This really shows the strength of open source and the community. Some sort of a HardwareDB like Wine's AppDB would be great for showing interest in open drivers for old hardware and helping developers develop them. I have a Rage 128 and an R300 , even old scanners, a printer or two that would all work with AGP and USB connectivity if drivers existed. AGP is old, but quite usable if you have it paired with a dual-core processor as a low-end desktop.

            Edit: So at the bottom he says he should have commit access to push his changes, seems like xorg's move to gitlab should help in this regard.
            Last edited by audir8; 06-09-2018, 05:19 PM.

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            • #36
              Originally posted by Adarion View Post

              It does look fancy but seems to req. a lot more circuitry than PCI<-2->PCIe solutions. And:
              "Requires driver installation"
              This made me a little afraid. I might check the kernel config for options, if I can find something there. Moreover - will this work on all mainboards already on low level?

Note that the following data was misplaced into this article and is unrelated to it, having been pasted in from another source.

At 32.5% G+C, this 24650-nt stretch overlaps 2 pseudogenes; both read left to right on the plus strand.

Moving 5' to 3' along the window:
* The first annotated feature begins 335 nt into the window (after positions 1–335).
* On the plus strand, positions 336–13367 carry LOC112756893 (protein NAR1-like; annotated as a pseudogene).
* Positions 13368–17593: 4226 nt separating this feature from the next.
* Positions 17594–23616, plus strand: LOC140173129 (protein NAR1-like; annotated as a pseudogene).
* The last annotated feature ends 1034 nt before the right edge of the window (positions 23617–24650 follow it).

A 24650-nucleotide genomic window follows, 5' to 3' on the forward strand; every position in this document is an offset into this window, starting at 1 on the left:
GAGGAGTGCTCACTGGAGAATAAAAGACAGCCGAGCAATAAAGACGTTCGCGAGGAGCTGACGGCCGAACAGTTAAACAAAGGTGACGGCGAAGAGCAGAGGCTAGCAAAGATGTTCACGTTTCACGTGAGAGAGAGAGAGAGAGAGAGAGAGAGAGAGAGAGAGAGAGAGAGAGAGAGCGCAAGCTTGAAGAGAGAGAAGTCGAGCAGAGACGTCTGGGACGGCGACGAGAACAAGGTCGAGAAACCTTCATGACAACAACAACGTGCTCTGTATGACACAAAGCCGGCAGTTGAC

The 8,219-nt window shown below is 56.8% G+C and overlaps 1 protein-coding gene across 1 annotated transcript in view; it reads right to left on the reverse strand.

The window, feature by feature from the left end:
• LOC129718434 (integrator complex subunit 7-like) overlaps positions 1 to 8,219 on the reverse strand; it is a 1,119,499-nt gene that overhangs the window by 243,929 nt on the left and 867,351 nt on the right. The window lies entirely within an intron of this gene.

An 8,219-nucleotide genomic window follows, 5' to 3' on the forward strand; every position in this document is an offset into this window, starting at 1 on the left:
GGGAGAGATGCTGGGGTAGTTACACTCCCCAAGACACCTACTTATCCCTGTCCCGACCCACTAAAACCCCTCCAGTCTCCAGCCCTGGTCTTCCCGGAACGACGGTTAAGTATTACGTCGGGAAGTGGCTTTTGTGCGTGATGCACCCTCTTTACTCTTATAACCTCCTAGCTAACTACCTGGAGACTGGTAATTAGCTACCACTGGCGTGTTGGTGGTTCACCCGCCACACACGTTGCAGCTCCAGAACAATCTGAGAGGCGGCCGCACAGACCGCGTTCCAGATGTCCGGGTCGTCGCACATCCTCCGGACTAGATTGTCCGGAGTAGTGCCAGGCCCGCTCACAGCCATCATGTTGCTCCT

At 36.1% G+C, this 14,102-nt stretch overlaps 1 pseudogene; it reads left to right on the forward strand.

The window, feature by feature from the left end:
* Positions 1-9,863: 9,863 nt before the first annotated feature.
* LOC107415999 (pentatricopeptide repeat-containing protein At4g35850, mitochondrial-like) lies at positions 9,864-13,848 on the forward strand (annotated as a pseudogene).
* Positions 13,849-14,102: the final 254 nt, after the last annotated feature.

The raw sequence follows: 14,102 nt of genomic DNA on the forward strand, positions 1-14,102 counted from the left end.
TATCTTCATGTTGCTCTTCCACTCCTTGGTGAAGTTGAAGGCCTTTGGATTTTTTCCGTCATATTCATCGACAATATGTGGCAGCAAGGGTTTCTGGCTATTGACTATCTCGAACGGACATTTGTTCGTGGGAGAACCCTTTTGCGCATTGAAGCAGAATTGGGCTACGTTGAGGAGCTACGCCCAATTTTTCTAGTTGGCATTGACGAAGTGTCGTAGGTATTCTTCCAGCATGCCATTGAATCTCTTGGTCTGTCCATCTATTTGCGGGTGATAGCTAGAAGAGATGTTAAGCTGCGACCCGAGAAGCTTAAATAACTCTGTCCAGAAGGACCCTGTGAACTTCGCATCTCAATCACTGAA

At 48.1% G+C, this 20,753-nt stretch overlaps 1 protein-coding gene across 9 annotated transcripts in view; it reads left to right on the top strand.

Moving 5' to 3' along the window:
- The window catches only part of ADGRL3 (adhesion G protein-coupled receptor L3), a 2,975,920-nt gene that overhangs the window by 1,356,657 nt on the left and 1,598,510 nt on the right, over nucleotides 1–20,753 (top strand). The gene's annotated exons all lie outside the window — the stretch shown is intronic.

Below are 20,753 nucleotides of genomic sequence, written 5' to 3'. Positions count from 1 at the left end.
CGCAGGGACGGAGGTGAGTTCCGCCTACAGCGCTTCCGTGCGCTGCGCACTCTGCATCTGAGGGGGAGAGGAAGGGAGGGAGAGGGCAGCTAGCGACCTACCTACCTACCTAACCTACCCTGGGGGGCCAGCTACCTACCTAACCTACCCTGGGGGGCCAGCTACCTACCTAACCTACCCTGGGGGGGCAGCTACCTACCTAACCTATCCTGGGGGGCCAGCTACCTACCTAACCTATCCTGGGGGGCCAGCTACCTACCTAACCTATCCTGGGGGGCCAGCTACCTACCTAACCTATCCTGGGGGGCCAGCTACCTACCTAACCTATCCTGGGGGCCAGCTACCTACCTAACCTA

It is a lot more complex if you want performance. Due to agp being a lot faster and lot more complex item to convert. There are groups that have done agp back to old original pci as well https://www.youtube.com/watch?v=_8sYzOmoPoY might be a better option with Linux ie PCI 2 PCIe with a agp graphics card in a PCI converter in that. Of course doing this performance of the agp card is going to be stuffed by pci bandwidth limitations.

              Basically there there are ways to hook an AGP to a modern motherboard. Question is 1 or 2 adaptors and is performance important and does it suit the OS you are using. All paths basic vesa works so that bios works. If you can get any acceleration out the AGP card that is another problem. Of course old graphics card new windows old drivers to support graphics card will not install of course.

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              • #37
                Originally posted by kpedersen View Post
                True but ~r600 is still extremely complex to jump into the deep-end with. When the crap hits the fan, we really will need to start from scratch and build our way up again. It is going to be horrible!

                Plus, I don't think modern GPUs will exist for the consumer to buy. I think you will have to stream everything to and from the "cloud". I would take a slower card over that any day, especially when offline haha.